Today, the street known as Hatton Garden – which runs between Holborn and Clerkenwell Road – still contains the most concentrated cluster of jewellery retailers in the UK (as well as apparently an extensive subterranean network of tunnels and passageways as well as many heavily guarded underground vaults) and is still the centre of London’s diamond trade.
Incidentally, the street was also home to workshops at number 57 which, from 1881, produced the rapid firing Maxim Gun following its invention by Sir Hiram Maxim (and, of course, it was also the location of last year’s safe depository robbery and another famous jewellery robbery back in 1993).
A short side note – it was the wife of Sir Christopher Hatton’s nephew, Lady Elizabeth Hatton, who become associated with Bleeding Heart Yard (you can revisit that story in our earlier post here).
This Week in London – On the education of Georgian princesses; servant’s lives on show; and, 100 years of Vogue…
March 24, 2016
• The education of the daughters of King George III and Queen Charlotte is the subject of a new display which has opened at Kew Palace in Kew Gardens. The queen’s progressive approach to learning meant the princesses received a “thoroughly modern” schooling covering everything from geography to art, upholstery to tackling brain-teasers as well as botany and music. The latter, in particular the harpsichord, was a particular passion of Princess Augusta, and to instruct her and the other girls, JC Bach, son of world-renowned composer JS Bach, was employed as music master (the display features a hand-written copy of his father’s Well-Tempered Clavier – designed to train and test the skills of harpsichord players). Other items on show include a copy of Queen Charlotte’s own tortoiseshell notebook embellished with gold and diamonds, a letter the queen wrote to the princesses’ governess – reputedly the first letter she wrote in English, and a series of newly acquired satirical prints from the Baker Collection depicting Queen Charlotte and her daughters. The new display can be seen from today. Admission charges apply. For more, see www.hrp.org.uk/kew-palace/. PICTURE: Newsteam/Historic Royal Palaces.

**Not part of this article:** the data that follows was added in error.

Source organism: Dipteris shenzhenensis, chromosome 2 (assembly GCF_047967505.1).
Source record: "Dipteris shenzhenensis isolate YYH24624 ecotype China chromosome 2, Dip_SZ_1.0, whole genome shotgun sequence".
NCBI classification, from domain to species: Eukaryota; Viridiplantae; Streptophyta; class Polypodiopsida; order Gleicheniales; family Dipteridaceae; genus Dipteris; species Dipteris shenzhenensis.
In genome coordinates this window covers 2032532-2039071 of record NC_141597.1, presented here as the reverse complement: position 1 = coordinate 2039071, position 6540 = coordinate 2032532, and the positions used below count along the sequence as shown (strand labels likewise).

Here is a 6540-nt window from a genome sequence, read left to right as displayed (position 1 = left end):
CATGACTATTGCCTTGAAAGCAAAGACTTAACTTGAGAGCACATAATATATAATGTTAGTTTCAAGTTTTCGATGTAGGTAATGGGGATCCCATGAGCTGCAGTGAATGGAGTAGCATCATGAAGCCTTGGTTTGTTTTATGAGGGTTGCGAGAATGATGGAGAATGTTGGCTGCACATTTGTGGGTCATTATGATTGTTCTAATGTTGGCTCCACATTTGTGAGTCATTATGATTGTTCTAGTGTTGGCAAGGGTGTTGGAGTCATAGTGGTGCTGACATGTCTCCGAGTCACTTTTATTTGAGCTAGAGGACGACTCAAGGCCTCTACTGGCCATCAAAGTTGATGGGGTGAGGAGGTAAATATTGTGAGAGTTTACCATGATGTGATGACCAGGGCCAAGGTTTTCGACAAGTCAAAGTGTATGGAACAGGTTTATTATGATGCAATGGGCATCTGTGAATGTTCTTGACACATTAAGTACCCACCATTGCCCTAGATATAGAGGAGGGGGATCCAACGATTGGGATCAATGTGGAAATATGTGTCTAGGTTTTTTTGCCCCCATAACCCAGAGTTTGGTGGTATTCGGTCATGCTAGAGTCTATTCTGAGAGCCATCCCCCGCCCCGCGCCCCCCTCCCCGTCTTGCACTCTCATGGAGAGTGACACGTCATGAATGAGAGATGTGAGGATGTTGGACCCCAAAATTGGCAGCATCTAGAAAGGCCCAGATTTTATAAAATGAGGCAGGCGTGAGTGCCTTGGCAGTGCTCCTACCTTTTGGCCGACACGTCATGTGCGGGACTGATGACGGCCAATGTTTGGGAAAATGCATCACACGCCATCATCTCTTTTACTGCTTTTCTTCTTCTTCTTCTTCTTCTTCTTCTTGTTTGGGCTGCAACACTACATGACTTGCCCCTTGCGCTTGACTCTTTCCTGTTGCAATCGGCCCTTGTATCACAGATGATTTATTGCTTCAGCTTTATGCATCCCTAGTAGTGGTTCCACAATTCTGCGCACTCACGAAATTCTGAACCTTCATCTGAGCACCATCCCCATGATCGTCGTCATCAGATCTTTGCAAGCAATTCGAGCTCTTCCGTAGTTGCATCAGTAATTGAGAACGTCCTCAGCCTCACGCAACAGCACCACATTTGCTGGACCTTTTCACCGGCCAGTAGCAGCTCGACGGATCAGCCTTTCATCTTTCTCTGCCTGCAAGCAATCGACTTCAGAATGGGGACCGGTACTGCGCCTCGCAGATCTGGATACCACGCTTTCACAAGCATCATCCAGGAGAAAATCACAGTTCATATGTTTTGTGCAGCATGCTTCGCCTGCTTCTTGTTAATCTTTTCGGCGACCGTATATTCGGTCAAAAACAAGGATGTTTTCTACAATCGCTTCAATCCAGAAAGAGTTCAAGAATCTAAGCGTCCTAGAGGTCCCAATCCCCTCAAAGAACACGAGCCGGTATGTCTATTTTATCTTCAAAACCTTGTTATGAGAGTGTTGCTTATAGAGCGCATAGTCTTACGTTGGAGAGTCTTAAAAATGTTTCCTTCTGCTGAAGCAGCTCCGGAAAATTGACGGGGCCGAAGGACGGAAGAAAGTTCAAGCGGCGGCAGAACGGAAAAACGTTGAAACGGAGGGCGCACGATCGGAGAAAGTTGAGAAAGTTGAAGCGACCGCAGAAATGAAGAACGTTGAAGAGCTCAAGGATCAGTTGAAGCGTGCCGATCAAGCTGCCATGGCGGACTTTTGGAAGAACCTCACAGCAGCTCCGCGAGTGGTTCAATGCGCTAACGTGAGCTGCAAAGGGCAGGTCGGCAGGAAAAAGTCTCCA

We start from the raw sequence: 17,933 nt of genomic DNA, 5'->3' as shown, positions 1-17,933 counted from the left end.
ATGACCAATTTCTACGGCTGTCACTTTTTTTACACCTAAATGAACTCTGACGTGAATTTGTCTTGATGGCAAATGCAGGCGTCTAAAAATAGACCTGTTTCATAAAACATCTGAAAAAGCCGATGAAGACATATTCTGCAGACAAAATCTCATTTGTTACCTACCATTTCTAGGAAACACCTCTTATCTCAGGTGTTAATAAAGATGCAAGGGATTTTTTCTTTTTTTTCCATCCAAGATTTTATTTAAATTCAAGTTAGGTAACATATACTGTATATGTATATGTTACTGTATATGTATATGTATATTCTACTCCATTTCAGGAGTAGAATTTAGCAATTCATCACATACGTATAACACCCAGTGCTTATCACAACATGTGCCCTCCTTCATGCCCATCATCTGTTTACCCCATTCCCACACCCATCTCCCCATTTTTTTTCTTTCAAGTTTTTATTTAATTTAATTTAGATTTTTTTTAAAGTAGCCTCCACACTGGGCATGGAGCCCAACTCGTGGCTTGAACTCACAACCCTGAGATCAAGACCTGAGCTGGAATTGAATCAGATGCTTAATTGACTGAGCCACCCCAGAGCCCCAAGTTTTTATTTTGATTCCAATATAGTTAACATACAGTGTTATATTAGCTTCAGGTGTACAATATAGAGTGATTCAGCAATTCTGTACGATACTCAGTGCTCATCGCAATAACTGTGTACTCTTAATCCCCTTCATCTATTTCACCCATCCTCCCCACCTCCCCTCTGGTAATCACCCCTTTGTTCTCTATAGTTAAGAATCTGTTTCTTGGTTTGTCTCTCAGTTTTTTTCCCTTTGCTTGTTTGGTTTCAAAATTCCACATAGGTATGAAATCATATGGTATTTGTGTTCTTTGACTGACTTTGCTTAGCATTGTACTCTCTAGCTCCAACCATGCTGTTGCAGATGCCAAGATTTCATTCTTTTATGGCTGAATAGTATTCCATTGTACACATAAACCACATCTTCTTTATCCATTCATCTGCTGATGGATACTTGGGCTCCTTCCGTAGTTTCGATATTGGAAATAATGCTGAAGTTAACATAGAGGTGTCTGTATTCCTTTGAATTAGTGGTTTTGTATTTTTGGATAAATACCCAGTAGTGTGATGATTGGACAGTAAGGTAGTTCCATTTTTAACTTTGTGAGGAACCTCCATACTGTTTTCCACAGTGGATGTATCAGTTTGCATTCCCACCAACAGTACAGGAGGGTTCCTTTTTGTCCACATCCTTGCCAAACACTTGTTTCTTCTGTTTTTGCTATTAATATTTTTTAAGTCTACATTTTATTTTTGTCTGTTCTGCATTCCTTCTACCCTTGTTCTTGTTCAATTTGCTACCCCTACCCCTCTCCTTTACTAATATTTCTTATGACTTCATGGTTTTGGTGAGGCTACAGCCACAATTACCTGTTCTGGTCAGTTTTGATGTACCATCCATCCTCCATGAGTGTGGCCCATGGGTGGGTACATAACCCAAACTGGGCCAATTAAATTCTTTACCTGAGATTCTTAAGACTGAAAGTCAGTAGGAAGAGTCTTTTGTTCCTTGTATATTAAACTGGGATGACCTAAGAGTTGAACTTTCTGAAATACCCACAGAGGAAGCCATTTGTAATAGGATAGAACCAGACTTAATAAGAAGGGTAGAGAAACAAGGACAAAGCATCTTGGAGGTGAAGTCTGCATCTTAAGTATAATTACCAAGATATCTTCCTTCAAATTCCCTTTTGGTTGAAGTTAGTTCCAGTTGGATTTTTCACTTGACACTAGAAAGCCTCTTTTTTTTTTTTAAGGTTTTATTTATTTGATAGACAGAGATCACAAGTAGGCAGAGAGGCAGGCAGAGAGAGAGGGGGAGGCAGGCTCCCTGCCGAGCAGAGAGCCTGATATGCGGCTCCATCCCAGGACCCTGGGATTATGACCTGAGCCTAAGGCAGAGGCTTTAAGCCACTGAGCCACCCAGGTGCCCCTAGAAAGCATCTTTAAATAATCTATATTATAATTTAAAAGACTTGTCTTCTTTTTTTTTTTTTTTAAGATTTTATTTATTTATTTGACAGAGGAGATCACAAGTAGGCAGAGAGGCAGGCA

• The lives of servants working in middle-class houses in London over the last 400 years are the subject of an exhibition which opened at the Geffrye Museum in Shoreditch earlier this month. Swept Under The Carpet? Servants in London Households, 1600-2000 illustrates the dynamic nature of the relationship between servants and their employers – from the intimacy of a maid checking her master’s hair for nits in the late 17th century to an ayah caring for an Anglo-Indian family’s children in the late 19th century and an au-pair picking up after the children in the middle of the 20th century. It explores their story through an examination of the places in which they worked – the middle class parlour, drawing room and living room. Entry to the exhibition, which runs until 4th September, is free. For more, www.geffrye-museum.org.uk.
• On Now – Vogue 100: A Century of Style. This exhibition currently running at the National Portrait Gallery off Trafalgar Square features iconic images of some of the 20th century’s most famous faces. Included are rarely seen images of the Beatles and Jude Law as well as portraits of everyone from artists Henri Matisse and Francis Bacon, actors Marlene Dietrich and Gwyneth Paltrow, Lady Diana Spencer and soccer player David Beckham. There’s also complete set of prints from Corinne Day’s controversial Kate Moss 1993 underwear shoot, Peter Lindbergh’s famous 1990 cover shot – said to define the ‘supermodel era’, a series of World War II photographs by Vogue‘s official war correspondent Lee Miller and vintage prints from the first professional fashion photographer, Baron de Meyer. The display can be seen until 22nd May. Admission charge applies. For more, see www.npg.org.uk.
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This Week in London – Russia’s finest portraiture on show, Scottish art from the Royal Collection; and photographer/film-maker Paul Strand revisited…
March 17, 2016